Collegium of Accounting

The Collegium of Accounting (Revizion-kollegia, or of Revision or of Auditing; also College) was a Russian executive body (collegium), created in the government reform of 1717. It was de-established during the decentralising reforms of Catherine II of Russia. Its first President was Vasily Dolgorukov.


In 1711, following the establishment of the highest governing body - the Senate, the formation of sectoral governing bodies began - the colleges, replaced the order (Prikaz) system. According to the Swedish model, three colleges were established in the management of the reformed public finances: the chamber-college was in charge of income, the stats-office-college was in charge of expenditures and the revision college – responsible for the checks. Previously, the control over the state funds expenditures have been executed by the Prikaz on audited cases.

In December 1717, the college organigram were approved, and the president and vice president were appointed. The first president of the college was Prince Y.F. Dolgoruky. The General Regulations determined the structure and procedure of the office work in the college, and the college was located in St. Petersburg. In December 1718, a decree was issued that defined the collegium functions (control over the expenditure of budgetary funds in the centre and in the regions), in 1719 it began its activity. The forerunner of the collegium was the Blijneaea (Nearest) Chancellery, which did not cope with the functions of financial control assigned to it. The work of the collegium was also unfortunate: due to the lack of a well-established accountability system at the institutions, the Revision college was unable to organize large-scale state control and in 1723, it was reorganized from an independent governing body into the Revision college of the Senate. However, in 1725 the status of an independent board was returned to it.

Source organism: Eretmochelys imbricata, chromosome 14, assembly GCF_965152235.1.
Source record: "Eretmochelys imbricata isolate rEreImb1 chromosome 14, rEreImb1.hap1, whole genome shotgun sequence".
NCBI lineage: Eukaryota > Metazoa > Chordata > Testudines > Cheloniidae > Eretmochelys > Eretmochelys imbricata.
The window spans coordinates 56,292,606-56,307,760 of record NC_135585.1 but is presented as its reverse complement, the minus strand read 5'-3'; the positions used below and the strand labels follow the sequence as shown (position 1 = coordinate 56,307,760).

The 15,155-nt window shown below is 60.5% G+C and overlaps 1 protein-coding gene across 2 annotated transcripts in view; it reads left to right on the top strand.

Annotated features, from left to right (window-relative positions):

Under Peter II, the college was relocated to Moscow, but by the decree of the Empress Anna Ivanovna was returned to Petersburg; at the same time, the revision regulations were promulgated (the charter, a complete set of resolutions and rules defining the scope and operation of the collegium).

In the 1780s, in the course of the public administration reform carried out by Catherine II, the functions of financial control were redistributed among the new gubernias institutions (state chambers), county treasuries, and the office of the state treasurer, who was united with the post of prosecutor general. In the department of the state treasurer, the following units of the Senate were formed: an expedition on government revenues and an expedition on government outstanding payments, and an expedition on evidence of accounts. The latter passed the functions of the Revision college, abolished in 1788.


  • Janet M. Hartley (2008). Russia, 1762-1825: military power, the state, and the people. ABC-CLIO. p. 127. ISBN 978-0-275-97871-6. Retrieved 9 January 2011.
  • John P. Ledonne (January 2001). "Russian governors general, 1775-1825". Cahiers du monde russe. 42: 5–30. Retrieved 9 January 2011.
  • Paul Bushkovitch (2001). Peter the Great: the struggle for power, 1671-1725. Cambridge University Press. pp. 377–78. ISBN 978-0-521-80585-8. Retrieved 9 January 2011.
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